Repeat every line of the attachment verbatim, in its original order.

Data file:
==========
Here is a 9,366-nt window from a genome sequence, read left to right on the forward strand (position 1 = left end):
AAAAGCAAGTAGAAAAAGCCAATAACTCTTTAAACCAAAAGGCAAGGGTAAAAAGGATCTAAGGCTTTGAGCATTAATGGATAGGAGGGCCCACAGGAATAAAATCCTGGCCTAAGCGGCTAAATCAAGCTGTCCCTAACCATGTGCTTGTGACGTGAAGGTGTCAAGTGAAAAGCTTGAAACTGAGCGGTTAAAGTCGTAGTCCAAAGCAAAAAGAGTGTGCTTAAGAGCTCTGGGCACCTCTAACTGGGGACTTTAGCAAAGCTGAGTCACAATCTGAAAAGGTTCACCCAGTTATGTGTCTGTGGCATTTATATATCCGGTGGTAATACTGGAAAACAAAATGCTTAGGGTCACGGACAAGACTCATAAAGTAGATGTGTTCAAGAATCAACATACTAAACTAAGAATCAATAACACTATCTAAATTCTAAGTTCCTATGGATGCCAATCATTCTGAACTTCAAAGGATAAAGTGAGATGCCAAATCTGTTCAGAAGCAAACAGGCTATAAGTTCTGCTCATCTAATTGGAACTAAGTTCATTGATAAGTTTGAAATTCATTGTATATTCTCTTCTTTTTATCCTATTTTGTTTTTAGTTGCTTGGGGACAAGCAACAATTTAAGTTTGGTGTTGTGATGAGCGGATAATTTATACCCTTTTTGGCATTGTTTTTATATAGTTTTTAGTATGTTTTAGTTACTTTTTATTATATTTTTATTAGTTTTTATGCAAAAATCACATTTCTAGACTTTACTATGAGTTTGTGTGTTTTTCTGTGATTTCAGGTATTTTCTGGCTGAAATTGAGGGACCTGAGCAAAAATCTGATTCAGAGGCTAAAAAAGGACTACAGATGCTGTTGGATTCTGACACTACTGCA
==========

Here is a 9,366-nt window from a genome sequence, read left to right on the forward strand (position 1 = left end):
AAAAGCAAGTAGAAAAAGCCAATAACTCTTTAAACCAAAAGGCAAGGGTAAAAAGGATCTAAGGCTTTGAGCATTAATGGATAGGAGGGCCCACAGGAATAAAATCCTGGCCTAAGCGGCTAAATCAAGCTGTCCCTAACCATGTGCTTGTGACGTGAAGGTGTCAAGTGAAAAGCTTGAAACTGAGCGGTTAAAGTCGTAGTCCAAAGCAAAAAGAGTGTGCTTAAGAGCTCTGGGCACCTCTAACTGGGGACTTTAGCAAAGCTGAGTCACAATCTGAAAAGGTTCACCCAGTTATGTGTCTGTGGCATTTATATATCCGGTGGTAATACTGGAAAACAAAATGCTTAGGGTCACGGACAAGACTCATAAAGTAGATGTGTTCAAGAATCAACATACTAAACTAAGAATCAATAACACTATCTAAATTCTAAGTTCCTATGGATGCCAATCATTCTGAACTTCAAAGGATAAAGTGAGATGCCAAATCTGTTCAGAAGCAAACAGGCTATAAGTTCTGCTCATCTAATTGGAACTAAGTTCATTGATAAGTTTGAAATTCATTGTATATTCTCTTCTTTTTATCCTATTTTGTTTTTAGTTGCTTGGGGACAAGCAACAATTTAAGTTTGGTGTTGTGATGAGCGGATAATTTATACCCTTTTTGGCATTGTTTTTATATAGTTTTTAGTATGTTTTAGTTACTTTTTATTATATTTTTATTAGTTTTTATGCAAAAATCACATTTCTAGACTTTACTATGAGTTTGTGTGTTTTTCTGTGATTTCAGGTATTTTCTGGCTGAAATTGAGGGACCTGAGCAAAAATCTGATTCAGAGGCTAAAAAAGGACTACAGATGCTGTTGGATTCTGACACTACTGCA